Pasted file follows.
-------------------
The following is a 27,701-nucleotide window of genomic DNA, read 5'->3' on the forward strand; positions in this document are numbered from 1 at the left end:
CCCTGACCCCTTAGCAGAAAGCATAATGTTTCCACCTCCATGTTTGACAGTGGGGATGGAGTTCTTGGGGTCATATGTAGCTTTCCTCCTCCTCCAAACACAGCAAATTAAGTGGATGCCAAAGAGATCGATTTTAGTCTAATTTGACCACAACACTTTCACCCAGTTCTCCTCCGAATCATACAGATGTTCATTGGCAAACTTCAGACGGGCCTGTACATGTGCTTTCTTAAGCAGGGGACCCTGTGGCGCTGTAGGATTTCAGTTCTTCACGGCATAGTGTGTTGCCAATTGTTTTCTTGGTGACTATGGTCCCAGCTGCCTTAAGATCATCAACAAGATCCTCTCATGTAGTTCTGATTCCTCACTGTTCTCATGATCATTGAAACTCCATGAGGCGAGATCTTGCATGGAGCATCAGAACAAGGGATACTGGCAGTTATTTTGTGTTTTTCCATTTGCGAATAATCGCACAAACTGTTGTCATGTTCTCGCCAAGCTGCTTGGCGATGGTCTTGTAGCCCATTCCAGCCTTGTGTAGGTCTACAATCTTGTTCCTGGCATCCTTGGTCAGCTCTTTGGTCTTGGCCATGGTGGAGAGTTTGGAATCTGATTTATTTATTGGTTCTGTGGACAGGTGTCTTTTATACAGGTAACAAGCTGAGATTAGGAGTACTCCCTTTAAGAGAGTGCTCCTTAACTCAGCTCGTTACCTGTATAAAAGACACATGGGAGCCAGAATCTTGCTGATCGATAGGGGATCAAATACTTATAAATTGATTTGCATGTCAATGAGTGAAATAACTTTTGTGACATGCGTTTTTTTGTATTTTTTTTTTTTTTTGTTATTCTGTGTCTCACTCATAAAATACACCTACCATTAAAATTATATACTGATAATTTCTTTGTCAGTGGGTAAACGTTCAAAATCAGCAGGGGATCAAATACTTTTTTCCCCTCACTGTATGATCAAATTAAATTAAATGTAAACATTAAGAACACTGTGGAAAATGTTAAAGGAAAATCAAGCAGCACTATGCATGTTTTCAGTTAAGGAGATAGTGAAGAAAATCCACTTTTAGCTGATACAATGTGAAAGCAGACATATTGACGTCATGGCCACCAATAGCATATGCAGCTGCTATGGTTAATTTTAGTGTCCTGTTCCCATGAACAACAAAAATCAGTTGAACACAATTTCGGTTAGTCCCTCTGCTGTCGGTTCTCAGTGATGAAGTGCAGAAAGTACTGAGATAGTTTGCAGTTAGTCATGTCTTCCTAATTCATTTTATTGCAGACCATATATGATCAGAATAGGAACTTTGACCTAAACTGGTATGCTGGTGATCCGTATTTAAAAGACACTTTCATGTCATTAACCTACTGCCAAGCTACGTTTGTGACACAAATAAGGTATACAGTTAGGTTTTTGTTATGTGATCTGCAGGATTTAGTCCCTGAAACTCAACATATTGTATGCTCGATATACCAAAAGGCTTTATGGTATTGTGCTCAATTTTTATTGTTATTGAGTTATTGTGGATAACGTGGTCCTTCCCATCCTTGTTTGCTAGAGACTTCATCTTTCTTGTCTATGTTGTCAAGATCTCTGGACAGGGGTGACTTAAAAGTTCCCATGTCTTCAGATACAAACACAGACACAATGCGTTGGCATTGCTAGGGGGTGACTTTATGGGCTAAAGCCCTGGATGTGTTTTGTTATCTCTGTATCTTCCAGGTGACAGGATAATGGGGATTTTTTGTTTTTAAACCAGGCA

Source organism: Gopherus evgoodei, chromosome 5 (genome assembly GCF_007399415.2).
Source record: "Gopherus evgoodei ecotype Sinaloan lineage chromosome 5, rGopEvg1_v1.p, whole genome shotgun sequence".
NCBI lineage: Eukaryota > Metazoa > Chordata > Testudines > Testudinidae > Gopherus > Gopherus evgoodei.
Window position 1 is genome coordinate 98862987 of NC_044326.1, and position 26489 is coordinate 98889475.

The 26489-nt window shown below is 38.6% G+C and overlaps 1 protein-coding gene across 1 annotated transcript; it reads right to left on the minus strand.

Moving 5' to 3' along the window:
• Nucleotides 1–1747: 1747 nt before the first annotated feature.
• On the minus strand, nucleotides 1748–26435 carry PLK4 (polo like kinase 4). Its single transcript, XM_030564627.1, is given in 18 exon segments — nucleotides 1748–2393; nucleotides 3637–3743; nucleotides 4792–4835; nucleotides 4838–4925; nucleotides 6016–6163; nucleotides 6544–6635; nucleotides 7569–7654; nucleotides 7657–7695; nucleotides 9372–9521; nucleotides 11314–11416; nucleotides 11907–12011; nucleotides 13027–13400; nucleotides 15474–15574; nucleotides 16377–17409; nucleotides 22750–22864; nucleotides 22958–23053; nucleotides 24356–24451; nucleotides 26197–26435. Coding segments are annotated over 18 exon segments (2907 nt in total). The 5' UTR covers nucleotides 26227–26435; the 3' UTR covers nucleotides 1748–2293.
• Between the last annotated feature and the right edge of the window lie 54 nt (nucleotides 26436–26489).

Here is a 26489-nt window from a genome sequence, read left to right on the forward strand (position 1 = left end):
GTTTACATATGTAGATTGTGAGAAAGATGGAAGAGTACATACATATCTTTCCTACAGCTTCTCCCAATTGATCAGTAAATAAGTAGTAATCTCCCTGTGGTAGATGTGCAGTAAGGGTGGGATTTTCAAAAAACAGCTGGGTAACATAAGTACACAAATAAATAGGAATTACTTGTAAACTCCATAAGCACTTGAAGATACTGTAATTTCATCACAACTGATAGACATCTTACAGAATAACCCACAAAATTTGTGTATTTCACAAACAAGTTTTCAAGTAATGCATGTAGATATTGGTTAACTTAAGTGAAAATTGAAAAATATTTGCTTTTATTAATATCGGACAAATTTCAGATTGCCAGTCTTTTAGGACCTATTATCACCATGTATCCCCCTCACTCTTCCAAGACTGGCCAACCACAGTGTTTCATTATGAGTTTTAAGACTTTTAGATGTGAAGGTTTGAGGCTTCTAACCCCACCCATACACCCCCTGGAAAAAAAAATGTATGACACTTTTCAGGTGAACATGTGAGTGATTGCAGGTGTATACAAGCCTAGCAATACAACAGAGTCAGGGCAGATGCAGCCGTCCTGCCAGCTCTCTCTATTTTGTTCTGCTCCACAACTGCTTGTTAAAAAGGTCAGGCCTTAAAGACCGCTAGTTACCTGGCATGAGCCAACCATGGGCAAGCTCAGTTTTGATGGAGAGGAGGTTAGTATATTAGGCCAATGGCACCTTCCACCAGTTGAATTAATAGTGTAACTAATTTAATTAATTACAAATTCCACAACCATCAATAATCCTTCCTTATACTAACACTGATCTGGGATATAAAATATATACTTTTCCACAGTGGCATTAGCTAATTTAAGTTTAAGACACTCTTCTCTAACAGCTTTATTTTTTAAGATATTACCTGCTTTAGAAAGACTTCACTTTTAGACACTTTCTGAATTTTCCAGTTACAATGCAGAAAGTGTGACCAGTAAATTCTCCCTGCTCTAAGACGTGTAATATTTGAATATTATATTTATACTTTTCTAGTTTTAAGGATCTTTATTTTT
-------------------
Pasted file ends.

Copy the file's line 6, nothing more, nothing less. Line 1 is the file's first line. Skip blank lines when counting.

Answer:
Window position 1 is genome coordinate 98862987 of NC_044326.1, and position 26489 is coordinate 98889475.